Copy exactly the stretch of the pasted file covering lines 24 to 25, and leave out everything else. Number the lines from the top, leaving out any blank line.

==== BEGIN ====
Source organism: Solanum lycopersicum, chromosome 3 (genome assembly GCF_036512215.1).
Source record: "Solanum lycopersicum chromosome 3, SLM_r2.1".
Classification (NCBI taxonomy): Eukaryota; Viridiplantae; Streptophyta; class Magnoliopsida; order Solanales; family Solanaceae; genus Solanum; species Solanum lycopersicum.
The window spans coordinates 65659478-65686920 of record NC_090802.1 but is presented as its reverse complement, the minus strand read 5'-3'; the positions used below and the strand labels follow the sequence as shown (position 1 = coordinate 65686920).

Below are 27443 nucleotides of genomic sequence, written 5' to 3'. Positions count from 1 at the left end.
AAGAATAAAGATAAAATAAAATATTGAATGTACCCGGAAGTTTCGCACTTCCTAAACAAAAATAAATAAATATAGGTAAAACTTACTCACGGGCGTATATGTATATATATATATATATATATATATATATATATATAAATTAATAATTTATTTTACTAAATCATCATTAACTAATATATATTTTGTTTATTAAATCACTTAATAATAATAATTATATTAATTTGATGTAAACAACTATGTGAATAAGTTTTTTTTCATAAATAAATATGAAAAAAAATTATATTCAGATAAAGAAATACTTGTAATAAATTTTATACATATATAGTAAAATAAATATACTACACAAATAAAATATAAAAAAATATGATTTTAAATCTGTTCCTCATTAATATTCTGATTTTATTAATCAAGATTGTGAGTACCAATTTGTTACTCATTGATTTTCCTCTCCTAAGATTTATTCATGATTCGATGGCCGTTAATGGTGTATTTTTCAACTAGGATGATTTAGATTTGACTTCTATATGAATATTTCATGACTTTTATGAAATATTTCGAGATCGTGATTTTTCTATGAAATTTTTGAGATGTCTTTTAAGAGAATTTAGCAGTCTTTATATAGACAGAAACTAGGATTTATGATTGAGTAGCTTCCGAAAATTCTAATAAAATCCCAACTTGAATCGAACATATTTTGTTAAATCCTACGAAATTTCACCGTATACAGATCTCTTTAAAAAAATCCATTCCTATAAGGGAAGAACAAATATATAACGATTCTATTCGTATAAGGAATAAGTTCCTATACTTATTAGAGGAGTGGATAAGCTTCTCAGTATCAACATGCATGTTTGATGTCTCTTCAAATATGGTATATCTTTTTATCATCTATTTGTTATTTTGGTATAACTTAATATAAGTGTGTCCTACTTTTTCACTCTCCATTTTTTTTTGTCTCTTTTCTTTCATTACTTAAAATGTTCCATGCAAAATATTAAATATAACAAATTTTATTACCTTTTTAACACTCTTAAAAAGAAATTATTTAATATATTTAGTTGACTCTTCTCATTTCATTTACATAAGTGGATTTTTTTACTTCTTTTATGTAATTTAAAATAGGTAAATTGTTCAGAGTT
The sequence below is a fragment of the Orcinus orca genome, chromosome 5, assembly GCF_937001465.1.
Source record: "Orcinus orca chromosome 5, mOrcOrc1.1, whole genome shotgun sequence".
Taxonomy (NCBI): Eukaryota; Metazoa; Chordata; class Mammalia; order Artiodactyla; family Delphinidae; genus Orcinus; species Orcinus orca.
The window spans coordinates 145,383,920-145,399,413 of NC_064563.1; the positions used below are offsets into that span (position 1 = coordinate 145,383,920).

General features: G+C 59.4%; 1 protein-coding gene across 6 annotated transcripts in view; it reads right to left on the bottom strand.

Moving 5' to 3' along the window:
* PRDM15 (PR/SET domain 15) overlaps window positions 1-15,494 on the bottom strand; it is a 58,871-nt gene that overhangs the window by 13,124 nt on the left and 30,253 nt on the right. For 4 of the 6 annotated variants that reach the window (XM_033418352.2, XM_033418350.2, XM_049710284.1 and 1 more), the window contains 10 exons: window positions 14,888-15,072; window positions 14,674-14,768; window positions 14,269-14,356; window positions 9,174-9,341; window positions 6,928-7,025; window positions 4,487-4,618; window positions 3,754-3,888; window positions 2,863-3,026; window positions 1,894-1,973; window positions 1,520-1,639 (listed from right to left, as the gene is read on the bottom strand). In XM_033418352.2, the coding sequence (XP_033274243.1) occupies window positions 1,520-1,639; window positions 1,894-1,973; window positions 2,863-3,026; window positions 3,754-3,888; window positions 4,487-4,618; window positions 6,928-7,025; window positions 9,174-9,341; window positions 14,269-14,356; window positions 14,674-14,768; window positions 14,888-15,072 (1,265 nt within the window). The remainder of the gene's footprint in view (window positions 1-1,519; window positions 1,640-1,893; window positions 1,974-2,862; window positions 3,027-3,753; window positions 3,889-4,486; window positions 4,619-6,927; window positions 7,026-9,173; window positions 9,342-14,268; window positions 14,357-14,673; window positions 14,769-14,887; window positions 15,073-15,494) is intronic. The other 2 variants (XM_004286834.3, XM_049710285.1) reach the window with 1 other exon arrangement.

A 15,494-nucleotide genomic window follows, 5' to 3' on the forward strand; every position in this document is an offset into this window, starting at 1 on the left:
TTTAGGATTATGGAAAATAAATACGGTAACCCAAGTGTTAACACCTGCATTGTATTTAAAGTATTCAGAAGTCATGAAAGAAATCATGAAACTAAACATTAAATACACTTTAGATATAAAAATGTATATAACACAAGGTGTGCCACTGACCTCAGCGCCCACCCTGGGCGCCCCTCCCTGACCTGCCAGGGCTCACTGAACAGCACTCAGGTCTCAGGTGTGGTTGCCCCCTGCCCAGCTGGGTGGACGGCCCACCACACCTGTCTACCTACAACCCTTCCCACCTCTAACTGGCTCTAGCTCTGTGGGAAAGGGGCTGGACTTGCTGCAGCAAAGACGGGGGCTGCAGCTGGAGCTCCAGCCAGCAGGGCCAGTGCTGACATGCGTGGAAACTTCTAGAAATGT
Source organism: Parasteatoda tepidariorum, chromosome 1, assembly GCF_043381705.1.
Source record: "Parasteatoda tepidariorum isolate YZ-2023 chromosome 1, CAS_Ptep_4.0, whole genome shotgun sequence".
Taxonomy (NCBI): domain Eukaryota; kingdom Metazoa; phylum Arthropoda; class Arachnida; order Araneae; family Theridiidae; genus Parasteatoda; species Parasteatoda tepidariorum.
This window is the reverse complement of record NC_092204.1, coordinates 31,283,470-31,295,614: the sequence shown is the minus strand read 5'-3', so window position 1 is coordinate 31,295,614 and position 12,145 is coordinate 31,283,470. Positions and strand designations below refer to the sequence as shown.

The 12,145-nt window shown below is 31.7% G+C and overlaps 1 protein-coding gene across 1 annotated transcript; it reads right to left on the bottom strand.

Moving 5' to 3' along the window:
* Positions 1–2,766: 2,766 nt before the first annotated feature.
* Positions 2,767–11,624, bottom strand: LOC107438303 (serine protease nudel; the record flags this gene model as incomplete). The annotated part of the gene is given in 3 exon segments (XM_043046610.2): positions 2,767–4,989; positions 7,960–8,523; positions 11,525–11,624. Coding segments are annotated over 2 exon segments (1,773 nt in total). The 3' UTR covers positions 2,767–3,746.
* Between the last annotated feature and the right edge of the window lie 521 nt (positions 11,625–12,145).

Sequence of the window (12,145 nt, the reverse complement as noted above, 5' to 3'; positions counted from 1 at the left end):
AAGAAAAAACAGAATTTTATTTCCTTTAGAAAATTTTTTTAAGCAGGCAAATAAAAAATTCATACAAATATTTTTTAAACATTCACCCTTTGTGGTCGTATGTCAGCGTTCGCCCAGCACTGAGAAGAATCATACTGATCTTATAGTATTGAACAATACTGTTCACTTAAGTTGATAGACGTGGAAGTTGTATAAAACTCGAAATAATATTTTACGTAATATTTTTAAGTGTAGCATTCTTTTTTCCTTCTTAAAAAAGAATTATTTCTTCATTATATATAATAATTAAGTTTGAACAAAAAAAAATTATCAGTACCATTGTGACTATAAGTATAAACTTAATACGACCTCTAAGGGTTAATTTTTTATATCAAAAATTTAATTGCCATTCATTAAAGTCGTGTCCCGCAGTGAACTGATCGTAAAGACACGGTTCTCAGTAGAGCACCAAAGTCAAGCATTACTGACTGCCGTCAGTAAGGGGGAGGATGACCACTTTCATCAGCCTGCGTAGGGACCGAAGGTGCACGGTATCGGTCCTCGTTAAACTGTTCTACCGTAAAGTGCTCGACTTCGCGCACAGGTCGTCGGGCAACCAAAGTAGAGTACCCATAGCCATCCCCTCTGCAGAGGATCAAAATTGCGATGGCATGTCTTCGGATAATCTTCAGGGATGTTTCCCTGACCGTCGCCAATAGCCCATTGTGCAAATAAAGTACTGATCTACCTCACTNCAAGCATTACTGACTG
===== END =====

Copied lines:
* Between the last annotated feature and the right edge of the window lie 521 nt (positions 11,625–12,145).

Sequence of the window (12,145 nt, the reverse complement as noted above, 5' to 3'; positions counted from 1 at the left end):